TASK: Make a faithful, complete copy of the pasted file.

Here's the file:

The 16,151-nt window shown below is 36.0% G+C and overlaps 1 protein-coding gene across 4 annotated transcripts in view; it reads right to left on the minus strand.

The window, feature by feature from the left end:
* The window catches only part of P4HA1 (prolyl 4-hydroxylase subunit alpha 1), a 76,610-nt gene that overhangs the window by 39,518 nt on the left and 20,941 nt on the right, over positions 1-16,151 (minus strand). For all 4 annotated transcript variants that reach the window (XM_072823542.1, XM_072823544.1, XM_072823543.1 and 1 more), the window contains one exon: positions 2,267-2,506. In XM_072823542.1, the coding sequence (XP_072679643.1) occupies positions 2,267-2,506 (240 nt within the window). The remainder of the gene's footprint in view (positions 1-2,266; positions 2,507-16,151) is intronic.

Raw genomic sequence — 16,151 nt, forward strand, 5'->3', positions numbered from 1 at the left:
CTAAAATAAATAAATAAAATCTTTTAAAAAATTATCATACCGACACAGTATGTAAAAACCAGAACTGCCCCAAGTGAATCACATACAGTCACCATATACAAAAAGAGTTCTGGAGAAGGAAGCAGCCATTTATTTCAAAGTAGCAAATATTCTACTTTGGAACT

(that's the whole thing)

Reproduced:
The 16,151-nt window shown below is 36.0% G+C and overlaps 1 protein-coding gene across 4 annotated transcripts in view; it reads right to left on the minus strand.

The window, feature by feature from the left end:
* The window catches only part of P4HA1 (prolyl 4-hydroxylase subunit alpha 1), a 76,610-nt gene that overhangs the window by 39,518 nt on the left and 20,941 nt on the right, over positions 1-16,151 (minus strand). For all 4 annotated transcript variants that reach the window (XM_072823542.1, XM_072823544.1, XM_072823543.1 and 1 more), the window contains one exon: positions 2,267-2,506. In XM_072823542.1, the coding sequence (XP_072679643.1) occupies positions 2,267-2,506 (240 nt within the window). The remainder of the gene's footprint in view (positions 1-2,266; positions 2,507-16,151) is intronic.

Raw genomic sequence — 16,151 nt, forward strand, 5'->3', positions numbered from 1 at the left:
CTAAAATAAATAAATAAAATCTTTTAAAAAATTATCATACCGACACAGTATGTAAAAACCAGAACTGCCCCAAGTGAATCACATACAGTCACCATATACAAAAAGAGTTCTGGAGAAGGAAGCAGCCATTTATTTCAAAGTAGCAAATATTCTACTTTGGAACT